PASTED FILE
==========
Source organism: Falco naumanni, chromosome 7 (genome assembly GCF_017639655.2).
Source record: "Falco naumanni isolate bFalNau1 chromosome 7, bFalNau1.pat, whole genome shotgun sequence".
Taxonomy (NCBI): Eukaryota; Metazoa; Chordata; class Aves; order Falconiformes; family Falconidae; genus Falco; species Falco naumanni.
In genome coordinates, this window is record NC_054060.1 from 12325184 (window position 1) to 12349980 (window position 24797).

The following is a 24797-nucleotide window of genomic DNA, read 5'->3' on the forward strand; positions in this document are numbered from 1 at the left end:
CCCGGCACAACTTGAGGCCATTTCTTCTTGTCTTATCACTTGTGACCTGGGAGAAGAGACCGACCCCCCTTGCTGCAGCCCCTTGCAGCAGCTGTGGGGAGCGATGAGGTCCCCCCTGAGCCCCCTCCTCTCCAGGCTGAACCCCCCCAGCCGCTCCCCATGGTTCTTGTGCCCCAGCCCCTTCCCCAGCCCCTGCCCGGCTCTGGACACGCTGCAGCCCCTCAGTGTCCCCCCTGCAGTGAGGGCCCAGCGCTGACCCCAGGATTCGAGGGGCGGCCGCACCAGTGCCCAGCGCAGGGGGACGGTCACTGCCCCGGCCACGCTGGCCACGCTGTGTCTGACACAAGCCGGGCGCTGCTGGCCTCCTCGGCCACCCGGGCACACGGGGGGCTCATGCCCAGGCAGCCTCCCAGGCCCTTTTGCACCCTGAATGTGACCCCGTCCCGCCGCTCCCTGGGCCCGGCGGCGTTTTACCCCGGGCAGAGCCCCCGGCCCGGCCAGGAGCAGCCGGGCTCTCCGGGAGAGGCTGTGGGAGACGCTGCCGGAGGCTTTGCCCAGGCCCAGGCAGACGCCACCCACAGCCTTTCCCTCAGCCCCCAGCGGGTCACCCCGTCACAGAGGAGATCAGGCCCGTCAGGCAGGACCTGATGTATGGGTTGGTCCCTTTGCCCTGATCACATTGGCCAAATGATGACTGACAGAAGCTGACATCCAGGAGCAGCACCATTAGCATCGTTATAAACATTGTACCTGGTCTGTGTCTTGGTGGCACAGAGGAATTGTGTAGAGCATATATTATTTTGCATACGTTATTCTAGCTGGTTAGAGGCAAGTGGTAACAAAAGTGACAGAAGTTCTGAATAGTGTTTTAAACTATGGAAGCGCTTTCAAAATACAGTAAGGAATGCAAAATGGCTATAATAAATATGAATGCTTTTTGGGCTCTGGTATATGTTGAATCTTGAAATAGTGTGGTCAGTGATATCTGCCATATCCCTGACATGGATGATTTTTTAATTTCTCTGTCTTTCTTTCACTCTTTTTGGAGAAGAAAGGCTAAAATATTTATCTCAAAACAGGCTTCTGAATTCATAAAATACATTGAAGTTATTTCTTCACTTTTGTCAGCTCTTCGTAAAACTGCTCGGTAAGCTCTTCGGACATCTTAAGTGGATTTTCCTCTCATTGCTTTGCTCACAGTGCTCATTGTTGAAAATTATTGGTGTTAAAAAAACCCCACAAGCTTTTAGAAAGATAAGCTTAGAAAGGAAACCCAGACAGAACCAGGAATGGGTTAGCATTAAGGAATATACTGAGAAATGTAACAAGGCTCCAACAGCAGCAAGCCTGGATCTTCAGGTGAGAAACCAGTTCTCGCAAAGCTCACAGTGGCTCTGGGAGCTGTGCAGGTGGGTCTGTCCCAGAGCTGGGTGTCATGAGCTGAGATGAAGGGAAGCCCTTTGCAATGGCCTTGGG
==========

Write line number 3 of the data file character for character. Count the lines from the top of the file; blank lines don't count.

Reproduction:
Taxonomy (NCBI): Eukaryota; Metazoa; Chordata; class Aves; order Falconiformes; family Falconidae; genus Falco; species Falco naumanni.